West Island mourns zoo’s friendly, furry icons

Anthony Abbondanza
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What’s next for the Ecomuseum Zoo as it mourns the loss of black bears Suzie and Marge

Suzie, Marge, and Homer were a lot different than the average black bear accustomed to conditions of the wild. At the time of their deaths, Suzie and Marge were roughly 2 to 3 times older than the average bear –a feat which could be attributed to living conditions predetermined by zoo officials.

Following the deaths of beloved black bears Suzie and her daughter Marge in a span of six days in late November, early December due to old age-related ailments, the Ecomuseum Zoo is having a difficult time replacing the somber void that carries over the West Island institution.

While not actively seeking new bears, the zoo will always shelter animals either in need of rehab, or have been abandoned –a scenario bears typically face in spring after the end of the hibernation period, said David Rodrigue, executive director of the Ecomuseum Zoo.

Given the magnitude of the black bears influence on staff and locals, the Ste. Anne de Bellevue zoo’s director emphasized replacing Suzie, 28, and Marge, 22, won’t be a small feat.

“It’s been very hard for us. It’s definitely a mourning time here. While people get very attached to them, people often overlook how they get attached to humans as well,” said Rodrigue.

The beloved bears were unfortunately met with old age-related ailments. In Suzie’s case, the zoo’s team of veterinarians observed her significant muscle loss, which was deteriorating at an alarming rate over recent months, whereas Marge experienced a mobility problem due to osteoarthritis over the years.

Given the irreparable nature of the bears’ ailments, and the upcoming hibernation period where the administration of medicine isn’t feasible, the zoo decided it best to euthanize the bears – an unfortunate task that fell upon the zoo’s chief veterinarian, Sarah-Annie Guenette.

The veterinarian had spent countless hours, working with the bears, monitoring their issues, some of which she said began nearly eight years ago.

“Until recently, the medical treatments administered were sufficient to ensure their comfort and well-being, but we came to a point where even the highest doses were not enough to avoid important undue suffering,” said Guenette.

Although euthanizing the zoo’s animals is just one among a long list of duties Guenette juggles, putting down Suzie (Nov. 27), Marge (Dec. 2) and her brother Homer, who was euthanized on Oct. 24, in a short period of time may have been one of the more difficult moments in her 10-year career as a veterinarian.

“It’s always very difficult. It’s like I was euthanizing my own cat or dog. It’s a very emotional moment,” she said.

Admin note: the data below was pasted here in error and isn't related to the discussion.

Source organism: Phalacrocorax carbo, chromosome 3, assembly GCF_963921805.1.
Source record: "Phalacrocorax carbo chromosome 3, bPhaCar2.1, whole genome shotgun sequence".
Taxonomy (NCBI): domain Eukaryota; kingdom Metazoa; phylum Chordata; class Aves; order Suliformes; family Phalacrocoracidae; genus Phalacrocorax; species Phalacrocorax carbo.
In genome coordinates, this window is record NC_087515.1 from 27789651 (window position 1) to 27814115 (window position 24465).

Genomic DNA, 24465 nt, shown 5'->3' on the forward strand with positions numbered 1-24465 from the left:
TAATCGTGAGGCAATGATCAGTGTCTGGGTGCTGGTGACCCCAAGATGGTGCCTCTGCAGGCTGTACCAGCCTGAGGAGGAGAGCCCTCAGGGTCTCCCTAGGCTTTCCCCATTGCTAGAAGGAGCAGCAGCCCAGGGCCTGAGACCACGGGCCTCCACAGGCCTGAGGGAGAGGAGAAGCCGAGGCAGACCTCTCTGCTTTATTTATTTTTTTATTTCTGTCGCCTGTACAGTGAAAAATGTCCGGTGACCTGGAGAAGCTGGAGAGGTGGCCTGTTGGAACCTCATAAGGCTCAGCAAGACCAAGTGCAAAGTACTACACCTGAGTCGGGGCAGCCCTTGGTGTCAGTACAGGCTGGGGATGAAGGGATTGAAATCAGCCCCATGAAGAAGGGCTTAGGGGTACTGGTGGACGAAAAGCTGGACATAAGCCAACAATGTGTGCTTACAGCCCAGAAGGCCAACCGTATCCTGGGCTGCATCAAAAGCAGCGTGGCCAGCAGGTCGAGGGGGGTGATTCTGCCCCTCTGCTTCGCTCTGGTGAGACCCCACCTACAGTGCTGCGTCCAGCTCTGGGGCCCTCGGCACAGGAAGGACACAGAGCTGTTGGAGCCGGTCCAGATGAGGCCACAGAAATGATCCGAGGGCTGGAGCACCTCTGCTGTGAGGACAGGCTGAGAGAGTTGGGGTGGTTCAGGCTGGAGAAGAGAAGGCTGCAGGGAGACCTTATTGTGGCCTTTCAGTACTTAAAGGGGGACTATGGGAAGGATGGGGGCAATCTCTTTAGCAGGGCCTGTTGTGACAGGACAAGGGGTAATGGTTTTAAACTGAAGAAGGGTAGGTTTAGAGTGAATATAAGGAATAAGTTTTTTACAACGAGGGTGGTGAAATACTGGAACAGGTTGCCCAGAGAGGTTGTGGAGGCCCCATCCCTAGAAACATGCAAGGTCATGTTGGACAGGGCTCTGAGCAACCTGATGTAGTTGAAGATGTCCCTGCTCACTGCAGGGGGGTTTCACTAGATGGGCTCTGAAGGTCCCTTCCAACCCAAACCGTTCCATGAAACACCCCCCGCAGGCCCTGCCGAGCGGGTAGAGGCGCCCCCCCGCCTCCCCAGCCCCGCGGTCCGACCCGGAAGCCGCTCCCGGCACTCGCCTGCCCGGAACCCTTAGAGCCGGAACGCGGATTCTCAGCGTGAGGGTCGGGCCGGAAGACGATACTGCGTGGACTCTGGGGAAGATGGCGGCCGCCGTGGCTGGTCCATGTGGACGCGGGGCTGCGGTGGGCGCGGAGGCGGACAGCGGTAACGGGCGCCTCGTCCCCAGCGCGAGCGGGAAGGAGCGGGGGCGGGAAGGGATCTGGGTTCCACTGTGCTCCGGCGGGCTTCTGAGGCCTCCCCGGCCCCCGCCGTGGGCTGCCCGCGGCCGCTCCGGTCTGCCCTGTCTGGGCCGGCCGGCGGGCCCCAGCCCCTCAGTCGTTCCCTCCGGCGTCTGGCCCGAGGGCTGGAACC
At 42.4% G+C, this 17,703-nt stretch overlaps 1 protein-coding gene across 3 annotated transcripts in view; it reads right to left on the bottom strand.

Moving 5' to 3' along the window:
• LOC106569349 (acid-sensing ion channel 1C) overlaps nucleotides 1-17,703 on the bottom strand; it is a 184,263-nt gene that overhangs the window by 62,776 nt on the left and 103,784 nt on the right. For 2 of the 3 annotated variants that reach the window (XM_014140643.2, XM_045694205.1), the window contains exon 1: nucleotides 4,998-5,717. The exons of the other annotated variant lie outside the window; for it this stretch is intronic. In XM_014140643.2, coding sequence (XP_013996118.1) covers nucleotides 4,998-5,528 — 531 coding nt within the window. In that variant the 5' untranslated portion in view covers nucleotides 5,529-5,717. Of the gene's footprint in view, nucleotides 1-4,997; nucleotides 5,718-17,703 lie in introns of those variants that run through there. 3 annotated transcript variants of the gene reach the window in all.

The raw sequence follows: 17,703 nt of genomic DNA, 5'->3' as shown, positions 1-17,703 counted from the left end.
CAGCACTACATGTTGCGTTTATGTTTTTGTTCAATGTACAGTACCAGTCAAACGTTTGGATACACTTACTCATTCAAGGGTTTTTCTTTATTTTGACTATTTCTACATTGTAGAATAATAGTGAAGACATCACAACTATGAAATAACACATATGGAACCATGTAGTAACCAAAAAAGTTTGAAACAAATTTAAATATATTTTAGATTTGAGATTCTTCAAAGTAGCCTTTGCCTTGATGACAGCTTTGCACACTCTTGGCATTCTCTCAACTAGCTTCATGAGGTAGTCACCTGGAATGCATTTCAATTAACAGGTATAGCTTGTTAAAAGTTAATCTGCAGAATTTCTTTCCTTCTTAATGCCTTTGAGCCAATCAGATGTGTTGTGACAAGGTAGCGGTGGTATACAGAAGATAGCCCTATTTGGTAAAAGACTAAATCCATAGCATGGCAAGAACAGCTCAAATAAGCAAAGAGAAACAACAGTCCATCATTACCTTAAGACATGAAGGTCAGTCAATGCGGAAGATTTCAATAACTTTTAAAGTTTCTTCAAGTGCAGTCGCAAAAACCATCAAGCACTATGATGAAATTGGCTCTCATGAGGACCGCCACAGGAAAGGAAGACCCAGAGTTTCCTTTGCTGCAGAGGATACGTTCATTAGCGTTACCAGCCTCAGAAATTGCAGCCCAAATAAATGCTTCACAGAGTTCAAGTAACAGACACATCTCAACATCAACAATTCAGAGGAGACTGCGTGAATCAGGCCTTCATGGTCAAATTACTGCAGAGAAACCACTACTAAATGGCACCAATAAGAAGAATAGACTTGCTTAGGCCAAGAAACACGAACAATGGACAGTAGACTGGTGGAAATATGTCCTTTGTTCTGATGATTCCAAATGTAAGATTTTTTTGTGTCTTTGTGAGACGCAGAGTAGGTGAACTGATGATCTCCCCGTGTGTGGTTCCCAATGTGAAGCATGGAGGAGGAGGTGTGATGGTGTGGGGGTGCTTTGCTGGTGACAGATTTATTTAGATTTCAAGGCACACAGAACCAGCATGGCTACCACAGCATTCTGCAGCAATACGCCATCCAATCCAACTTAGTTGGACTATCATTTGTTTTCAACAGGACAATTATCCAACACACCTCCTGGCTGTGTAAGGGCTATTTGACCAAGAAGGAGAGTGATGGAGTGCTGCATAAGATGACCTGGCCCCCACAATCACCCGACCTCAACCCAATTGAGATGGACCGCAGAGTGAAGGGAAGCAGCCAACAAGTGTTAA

That moment is one the veterinarian knows all too well, yet she maintained is necessary as “the vet is always in this situation; always the emotional support for everyone involved.”

The three black bears, as well as their elder male statesman named Bear who died five years ago for similarly-related ailments, were largely considered icons at the zoo, astounding thousands of visitors with their shear friendly and playful nature. A true elder of the zoo, Suzie arrived at the Ecomuseum Zoo in 1985 as an orphan, giving birth to Homer and Marge six years later.

“They shared a bond quite similar to what human’s experience. It was just amazing to see,” said Rodrigue.

Suzie, Marge, and Homer were a lot different than the average black bear accustomed to conditions of the wild. At the time of their deaths, Suzie and Marge were roughly 2 to 3 times older than the average bear –a feat which could be attributed to living conditions predetermined by zoo officials.

Under natural conditions, bears must deal with the daily stress associated with hunting and predation, as well as the lack of medical attention for easily-remedied diseases.

On the other hand, bears like Suzie, Marge and Homer are constantly under the watchful eye –and in some cases a microscope –of a team of zoo veterinarians, their every need tended.

“The food we provide has no parasites; there is no threat of predation. We’re bringing them up in a very good, safe environment, which makes them live longer under human care,” said Rodrigue.

Open to the public since 1988, the non-profit organization is the only exterior zoo on the island of Montreal, offering visitors a glimpse into the lives of more than 115 species of animals native to the St. Lawrence Valley. The Ste. Anne de Bellevue zoo’s mission is centered on education, research, and applied conservation. For more information, visit www.ecomuseum.ca.

@AAbbondanza1

Organizations: Ecomuseum Zoo

Geographic location: West Island, Island of Montreal, Lawrence Valley

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